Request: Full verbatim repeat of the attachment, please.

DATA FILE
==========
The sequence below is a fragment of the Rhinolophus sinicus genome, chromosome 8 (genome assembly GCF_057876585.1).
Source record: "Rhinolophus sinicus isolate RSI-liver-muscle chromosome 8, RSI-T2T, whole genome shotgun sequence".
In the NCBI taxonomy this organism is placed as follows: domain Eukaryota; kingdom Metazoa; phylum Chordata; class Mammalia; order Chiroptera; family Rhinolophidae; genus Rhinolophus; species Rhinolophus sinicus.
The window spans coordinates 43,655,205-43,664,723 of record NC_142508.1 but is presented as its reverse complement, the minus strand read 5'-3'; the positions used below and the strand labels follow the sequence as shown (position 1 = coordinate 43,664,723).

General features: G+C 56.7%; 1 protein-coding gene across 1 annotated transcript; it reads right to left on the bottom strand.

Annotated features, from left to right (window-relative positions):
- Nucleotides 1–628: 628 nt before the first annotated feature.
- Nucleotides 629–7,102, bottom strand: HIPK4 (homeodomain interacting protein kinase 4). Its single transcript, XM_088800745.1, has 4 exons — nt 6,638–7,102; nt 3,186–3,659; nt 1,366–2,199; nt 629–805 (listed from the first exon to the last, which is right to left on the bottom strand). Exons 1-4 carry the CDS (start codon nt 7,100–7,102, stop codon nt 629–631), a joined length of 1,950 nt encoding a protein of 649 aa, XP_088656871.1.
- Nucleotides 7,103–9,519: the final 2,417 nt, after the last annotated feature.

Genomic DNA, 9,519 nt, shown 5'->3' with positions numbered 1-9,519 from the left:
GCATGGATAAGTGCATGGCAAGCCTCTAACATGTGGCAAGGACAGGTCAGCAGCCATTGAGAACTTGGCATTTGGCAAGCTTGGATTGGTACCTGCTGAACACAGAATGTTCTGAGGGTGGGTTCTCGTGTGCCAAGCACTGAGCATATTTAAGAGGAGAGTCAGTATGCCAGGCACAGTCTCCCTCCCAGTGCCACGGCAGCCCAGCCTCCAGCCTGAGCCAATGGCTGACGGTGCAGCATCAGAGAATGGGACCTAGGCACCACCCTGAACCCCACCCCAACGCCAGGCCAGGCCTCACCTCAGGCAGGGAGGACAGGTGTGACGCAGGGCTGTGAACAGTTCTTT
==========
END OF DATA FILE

The sequence below is a fragment of the Rhinolophus sinicus genome, chromosome 8 (genome assembly GCF_057876585.1).
Source record: "Rhinolophus sinicus isolate RSI-liver-muscle chromosome 8, RSI-T2T, whole genome shotgun sequence".
In the NCBI taxonomy this organism is placed as follows: domain Eukaryota; kingdom Metazoa; phylum Chordata; class Mammalia; order Chiroptera; family Rhinolophidae; genus Rhinolophus; species Rhinolophus sinicus.
The window spans coordinates 43,655,205-43,664,723 of record NC_142508.1 but is presented as its reverse complement, the minus strand read 5'-3'; the positions used below and the strand labels follow the sequence as shown (position 1 = coordinate 43,664,723).

General features: G+C 56.7%; 1 protein-coding gene across 1 annotated transcript; it reads right to left on the bottom strand.

Annotated features, from left to right (window-relative positions):
- Nucleotides 1–628: 628 nt before the first annotated feature.
- Nucleotides 629–7,102, bottom strand: HIPK4 (homeodomain interacting protein kinase 4). Its single transcript, XM_088800745.1, has 4 exons — nt 6,638–7,102; nt 3,186–3,659; nt 1,366–2,199; nt 629–805 (listed from the first exon to the last, which is right to left on the bottom strand). Exons 1-4 carry the CDS (start codon nt 7,100–7,102, stop codon nt 629–631), a joined length of 1,950 nt encoding a protein of 649 aa, XP_088656871.1.
- Nucleotides 7,103–9,519: the final 2,417 nt, after the last annotated feature.

Genomic DNA, 9,519 nt, shown 5'->3' with positions numbered 1-9,519 from the left:
GCATGGATAAGTGCATGGCAAGCCTCTAACATGTGGCAAGGACAGGTCAGCAGCCATTGAGAACTTGGCATTTGGCAAGCTTGGATTGGTACCTGCTGAACACAGAATGTTCTGAGGGTGGGTTCTCGTGTGCCAAGCACTGAGCATATTTAAGAGGAGAGTCAGTATGCCAGGCACAGTCTCCCTCCCAGTGCCACGGCAGCCCAGCCTCCAGCCTGAGCCAATGGCTGACGGTGCAGCATCAGAGAATGGGACCTAGGCACCACCCTGAACCCCACCCCAACGCCAGGCCAGGCCTCACCTCAGGCAGGGAGGACAGGTGTGACGCAGGGCTGTGAACAGTTCTTT